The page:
Wednesday, January 27, 2010


I missed the Octobeard boat. And then, halfway through November, someone told me about Novembeard. I must assume that there is also a Decembeard. And now, The Boston Globe ran this article on Manuary.

I will set about learning the other verbal tricks that grant men permission to embrace the beard Furbruary? MarchStache? -- but that's beside the point. Manuary is upon us, and a Boston publication took note. Huzzah. I will scrape my own blog entry out of the discarded trimmings of this timely clip; that is, I will now proceed to troll through readers' comments.

The most interesting point they raise is the notion that the beard is a traditionally masculine symbol in an effeminizing culture. I have always considered this in terms of the workplace-- men who work in sales tell me that customers find them "intimidating" and "less approachable" if they have a beard. Likewise, many company dress codes require men to save. It is the fourth piece of the three-piece suit.

No doubt, a beard is an external display of male gender, a "look at this testosterone" activity. But masculinity, in the culturally constructed sense, is chock-full of good business practices. "Men" are competitive, calculating, aggressive. Especially in a society that ostensibly subscribes to capitalism, promotes bold leaders, and markets "thinking outside the box," innovation, risk-taking, etc.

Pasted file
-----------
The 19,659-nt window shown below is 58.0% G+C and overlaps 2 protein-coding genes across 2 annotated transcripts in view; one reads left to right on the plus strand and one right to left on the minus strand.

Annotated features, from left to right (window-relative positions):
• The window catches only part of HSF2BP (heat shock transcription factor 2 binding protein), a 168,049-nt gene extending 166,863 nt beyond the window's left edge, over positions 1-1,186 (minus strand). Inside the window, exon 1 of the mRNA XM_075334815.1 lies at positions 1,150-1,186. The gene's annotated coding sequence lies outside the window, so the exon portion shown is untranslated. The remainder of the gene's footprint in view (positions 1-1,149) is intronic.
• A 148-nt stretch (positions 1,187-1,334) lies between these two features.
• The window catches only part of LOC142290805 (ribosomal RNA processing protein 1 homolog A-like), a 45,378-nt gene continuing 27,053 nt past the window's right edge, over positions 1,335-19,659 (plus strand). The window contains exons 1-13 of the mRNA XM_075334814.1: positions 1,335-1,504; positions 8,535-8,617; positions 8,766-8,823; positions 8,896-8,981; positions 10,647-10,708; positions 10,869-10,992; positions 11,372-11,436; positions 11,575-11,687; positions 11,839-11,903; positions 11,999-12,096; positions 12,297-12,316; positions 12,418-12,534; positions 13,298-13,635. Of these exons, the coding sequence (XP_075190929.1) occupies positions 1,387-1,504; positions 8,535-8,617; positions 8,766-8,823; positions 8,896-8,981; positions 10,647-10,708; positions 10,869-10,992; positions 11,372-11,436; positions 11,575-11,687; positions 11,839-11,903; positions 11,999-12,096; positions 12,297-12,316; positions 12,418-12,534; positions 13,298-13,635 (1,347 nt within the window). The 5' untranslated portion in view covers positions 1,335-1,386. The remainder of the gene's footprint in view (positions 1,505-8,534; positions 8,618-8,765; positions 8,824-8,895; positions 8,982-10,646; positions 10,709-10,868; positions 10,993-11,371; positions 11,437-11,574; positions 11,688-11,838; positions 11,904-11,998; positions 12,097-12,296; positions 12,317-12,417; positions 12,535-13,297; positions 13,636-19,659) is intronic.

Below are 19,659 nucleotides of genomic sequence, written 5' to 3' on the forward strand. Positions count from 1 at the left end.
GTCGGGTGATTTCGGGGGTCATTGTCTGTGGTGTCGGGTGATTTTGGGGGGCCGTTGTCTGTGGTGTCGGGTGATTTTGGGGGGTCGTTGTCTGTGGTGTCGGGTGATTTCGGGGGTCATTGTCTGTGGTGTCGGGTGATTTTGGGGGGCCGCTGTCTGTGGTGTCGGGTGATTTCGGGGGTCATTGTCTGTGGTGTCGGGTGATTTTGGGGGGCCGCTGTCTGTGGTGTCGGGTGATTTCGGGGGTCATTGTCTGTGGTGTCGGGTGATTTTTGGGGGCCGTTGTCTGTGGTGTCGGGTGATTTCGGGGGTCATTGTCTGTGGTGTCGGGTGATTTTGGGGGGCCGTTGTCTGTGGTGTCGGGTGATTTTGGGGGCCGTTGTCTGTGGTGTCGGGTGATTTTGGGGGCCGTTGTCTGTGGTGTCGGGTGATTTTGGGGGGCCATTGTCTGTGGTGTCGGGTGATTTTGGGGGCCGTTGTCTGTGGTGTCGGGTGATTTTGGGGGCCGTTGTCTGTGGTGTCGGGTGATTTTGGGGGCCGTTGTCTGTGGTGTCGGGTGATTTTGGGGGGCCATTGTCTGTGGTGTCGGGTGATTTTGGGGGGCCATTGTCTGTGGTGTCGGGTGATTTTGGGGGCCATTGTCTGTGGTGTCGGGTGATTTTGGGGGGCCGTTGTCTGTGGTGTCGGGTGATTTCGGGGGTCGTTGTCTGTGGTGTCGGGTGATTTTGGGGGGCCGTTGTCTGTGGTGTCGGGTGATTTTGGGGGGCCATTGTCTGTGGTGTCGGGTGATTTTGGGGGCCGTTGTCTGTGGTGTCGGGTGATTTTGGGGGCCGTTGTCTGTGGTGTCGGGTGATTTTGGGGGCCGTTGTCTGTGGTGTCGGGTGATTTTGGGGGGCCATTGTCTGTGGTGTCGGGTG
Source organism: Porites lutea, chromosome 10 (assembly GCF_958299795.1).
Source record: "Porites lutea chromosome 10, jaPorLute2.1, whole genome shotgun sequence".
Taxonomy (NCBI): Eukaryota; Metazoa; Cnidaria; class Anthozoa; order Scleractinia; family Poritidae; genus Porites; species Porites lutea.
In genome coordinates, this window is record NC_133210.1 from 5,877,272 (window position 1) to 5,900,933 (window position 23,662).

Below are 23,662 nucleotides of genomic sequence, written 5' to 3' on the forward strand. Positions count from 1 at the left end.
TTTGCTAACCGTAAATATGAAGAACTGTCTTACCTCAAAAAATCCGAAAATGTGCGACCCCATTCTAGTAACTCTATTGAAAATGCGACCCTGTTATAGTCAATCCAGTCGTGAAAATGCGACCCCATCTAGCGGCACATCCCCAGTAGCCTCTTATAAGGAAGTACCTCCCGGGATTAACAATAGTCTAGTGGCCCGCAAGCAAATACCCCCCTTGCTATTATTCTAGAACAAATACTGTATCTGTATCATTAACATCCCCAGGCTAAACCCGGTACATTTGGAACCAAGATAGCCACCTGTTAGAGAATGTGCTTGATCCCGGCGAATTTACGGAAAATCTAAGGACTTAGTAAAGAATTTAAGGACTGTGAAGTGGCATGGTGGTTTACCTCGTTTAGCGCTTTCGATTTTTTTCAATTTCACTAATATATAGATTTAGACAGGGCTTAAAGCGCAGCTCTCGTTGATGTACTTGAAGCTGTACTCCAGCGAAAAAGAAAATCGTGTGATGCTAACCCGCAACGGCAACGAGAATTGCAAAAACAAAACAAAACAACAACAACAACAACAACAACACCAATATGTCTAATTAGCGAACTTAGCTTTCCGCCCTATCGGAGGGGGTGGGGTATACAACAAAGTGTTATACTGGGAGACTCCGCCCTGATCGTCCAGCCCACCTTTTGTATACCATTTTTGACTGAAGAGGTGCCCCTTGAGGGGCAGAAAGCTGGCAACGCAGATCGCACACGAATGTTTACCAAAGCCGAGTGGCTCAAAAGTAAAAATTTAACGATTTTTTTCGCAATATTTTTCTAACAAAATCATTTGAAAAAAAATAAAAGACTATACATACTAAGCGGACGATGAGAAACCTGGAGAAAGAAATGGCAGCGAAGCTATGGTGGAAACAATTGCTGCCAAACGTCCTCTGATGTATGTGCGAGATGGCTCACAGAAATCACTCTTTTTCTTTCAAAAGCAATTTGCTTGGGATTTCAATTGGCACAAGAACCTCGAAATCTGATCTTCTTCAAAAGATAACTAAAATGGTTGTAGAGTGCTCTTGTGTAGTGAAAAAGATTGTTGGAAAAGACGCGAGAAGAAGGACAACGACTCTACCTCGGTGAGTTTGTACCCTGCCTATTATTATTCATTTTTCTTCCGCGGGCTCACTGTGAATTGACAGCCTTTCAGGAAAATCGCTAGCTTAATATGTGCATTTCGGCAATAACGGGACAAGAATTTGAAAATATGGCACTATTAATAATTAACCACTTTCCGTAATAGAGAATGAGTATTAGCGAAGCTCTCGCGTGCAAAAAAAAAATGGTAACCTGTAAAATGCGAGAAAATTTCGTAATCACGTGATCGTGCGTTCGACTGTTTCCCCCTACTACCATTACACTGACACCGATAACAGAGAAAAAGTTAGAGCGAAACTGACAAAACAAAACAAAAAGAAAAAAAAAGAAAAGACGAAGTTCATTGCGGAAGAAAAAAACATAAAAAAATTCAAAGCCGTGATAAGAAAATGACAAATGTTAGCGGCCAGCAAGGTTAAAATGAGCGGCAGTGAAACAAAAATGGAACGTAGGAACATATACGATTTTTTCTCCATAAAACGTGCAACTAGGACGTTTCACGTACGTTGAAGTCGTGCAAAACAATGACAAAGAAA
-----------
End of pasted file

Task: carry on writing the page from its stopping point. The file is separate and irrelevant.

So corporate America -- even plain old professional America -- wants its workers to have some "masculine" qualities, but it doesn't want them spelled out on its employees face. Why not? My theory is that it has something to do with the idea of a "civilized" man. A man with an untamed beard is powerful, but shaving that beard is a symbol of control. Freud argued that shaving was a symbolic act of self-castration. I wouldn't go that far (sometimes a cigar is only a cigar, etc.), but I do think that employers, the business world, the Man, if you will, has an interest in constraining raw displays of "masculinity."
I had never considered this gender repression in terms of schools, but some commenters did. "Firsttimeposter" wrote: "It's nice to see boys being allowed to be boys in school. My son's elementary school is like a sorority. Run by women for girls. Any boyish behavior is considered a diagnosable disorder."
I take issue with his [assuming it's a male] definition of a sorority (please, explain the women/girl distinction), but I follow the sentiment. Gender-display away.
But, assuming Firsttimeposter is correct, isn't it a limited victory? Is the freedom to display gender as important as the freedom to perform gender, to "be a boy", without being considered "disordered"?
PJ1 chipped in with a superior comment, by which I mean, one that takes most of these rhetorical questions into account. "The reason that they [Needham High Schoolers] did it [participated in Manuary] may differ slightly from my opinion, but this is a nice reaction to the current feminized school systems that boys are put through. They can demoralize you, but they can't take your beard away...sweet."